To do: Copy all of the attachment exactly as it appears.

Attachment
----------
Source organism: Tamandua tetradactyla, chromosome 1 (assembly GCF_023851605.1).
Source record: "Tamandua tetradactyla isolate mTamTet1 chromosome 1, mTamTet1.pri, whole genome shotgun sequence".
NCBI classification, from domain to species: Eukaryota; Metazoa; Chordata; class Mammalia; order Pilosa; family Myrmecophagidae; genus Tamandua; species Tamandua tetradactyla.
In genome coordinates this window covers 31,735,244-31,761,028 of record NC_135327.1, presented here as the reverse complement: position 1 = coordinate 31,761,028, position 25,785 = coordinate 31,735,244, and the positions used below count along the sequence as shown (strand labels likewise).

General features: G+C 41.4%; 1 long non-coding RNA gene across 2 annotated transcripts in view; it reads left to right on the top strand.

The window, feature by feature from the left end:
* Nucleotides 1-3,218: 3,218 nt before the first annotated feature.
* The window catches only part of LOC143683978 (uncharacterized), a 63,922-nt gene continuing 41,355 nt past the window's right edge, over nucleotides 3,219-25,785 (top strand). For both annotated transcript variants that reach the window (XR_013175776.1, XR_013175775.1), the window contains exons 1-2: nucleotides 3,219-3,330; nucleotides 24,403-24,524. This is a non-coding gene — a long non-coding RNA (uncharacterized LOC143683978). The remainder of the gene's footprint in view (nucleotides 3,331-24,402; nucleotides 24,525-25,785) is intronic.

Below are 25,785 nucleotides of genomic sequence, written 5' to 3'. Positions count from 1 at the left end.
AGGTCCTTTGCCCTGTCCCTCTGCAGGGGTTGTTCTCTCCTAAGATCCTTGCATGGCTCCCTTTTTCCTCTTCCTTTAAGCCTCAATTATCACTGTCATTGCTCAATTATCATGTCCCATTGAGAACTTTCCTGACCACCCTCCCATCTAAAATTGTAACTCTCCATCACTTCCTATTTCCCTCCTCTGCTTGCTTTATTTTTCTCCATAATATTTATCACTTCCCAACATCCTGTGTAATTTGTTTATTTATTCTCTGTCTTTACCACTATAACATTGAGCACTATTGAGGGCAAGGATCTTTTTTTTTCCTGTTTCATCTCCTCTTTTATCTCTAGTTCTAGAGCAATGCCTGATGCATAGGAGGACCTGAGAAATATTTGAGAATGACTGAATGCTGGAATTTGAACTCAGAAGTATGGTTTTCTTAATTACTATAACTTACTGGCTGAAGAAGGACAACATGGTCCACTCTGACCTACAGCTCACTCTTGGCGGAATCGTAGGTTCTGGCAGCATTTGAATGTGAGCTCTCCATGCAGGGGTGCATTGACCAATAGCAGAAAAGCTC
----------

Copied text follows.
Source organism: Tamandua tetradactyla, chromosome 1 (assembly GCF_023851605.1).
Source record: "Tamandua tetradactyla isolate mTamTet1 chromosome 1, mTamTet1.pri, whole genome shotgun sequence".
NCBI classification, from domain to species: Eukaryota; Metazoa; Chordata; class Mammalia; order Pilosa; family Myrmecophagidae; genus Tamandua; species Tamandua tetradactyla.
In genome coordinates this window covers 31,735,244-31,761,028 of record NC_135327.1, presented here as the reverse complement: position 1 = coordinate 31,761,028, position 25,785 = coordinate 31,735,244, and the positions used below count along the sequence as shown (strand labels likewise).

General features: G+C 41.4%; 1 long non-coding RNA gene across 2 annotated transcripts in view; it reads left to right on the top strand.

The window, feature by feature from the left end:
* Nucleotides 1-3,218: 3,218 nt before the first annotated feature.
* The window catches only part of LOC143683978 (uncharacterized), a 63,922-nt gene continuing 41,355 nt past the window's right edge, over nucleotides 3,219-25,785 (top strand). For both annotated transcript variants that reach the window (XR_013175776.1, XR_013175775.1), the window contains exons 1-2: nucleotides 3,219-3,330; nucleotides 24,403-24,524. This is a non-coding gene — a long non-coding RNA (uncharacterized LOC143683978). The remainder of the gene's footprint in view (nucleotides 3,331-24,402; nucleotides 24,525-25,785) is intronic.

Below are 25,785 nucleotides of genomic sequence, written 5' to 3'. Positions count from 1 at the left end.
AGGTCCTTTGCCCTGTCCCTCTGCAGGGGTTGTTCTCTCCTAAGATCCTTGCATGGCTCCCTTTTTCCTCTTCCTTTAAGCCTCAATTATCACTGTCATTGCTCAATTATCATGTCCCATTGAGAACTTTCCTGACCACCCTCCCATCTAAAATTGTAACTCTCCATCACTTCCTATTTCCCTCCTCTGCTTGCTTTATTTTTCTCCATAATATTTATCACTTCCCAACATCCTGTGTAATTTGTTTATTTATTCTCTGTCTTTACCACTATAACATTGAGCACTATTGAGGGCAAGGATCTTTTTTTTTCCTGTTTCATCTCCTCTTTTATCTCTAGTTCTAGAGCAATGCCTGATGCATAGGAGGACCTGAGAAATATTTGAGAATGACTGAATGCTGGAATTTGAACTCAGAAGTATGGTTTTCTTAATTACTATAACTTACTGGCTGAAGAAGGACAACATGGTCCACTCTGACCTACAGCTCACTCTTGGCGGAATCGTAGGTTCTGGCAGCATTTGAATGTGAGCTCTCCATGCAGGGGTGCATTGACCAATAGCAGAAAAGCTC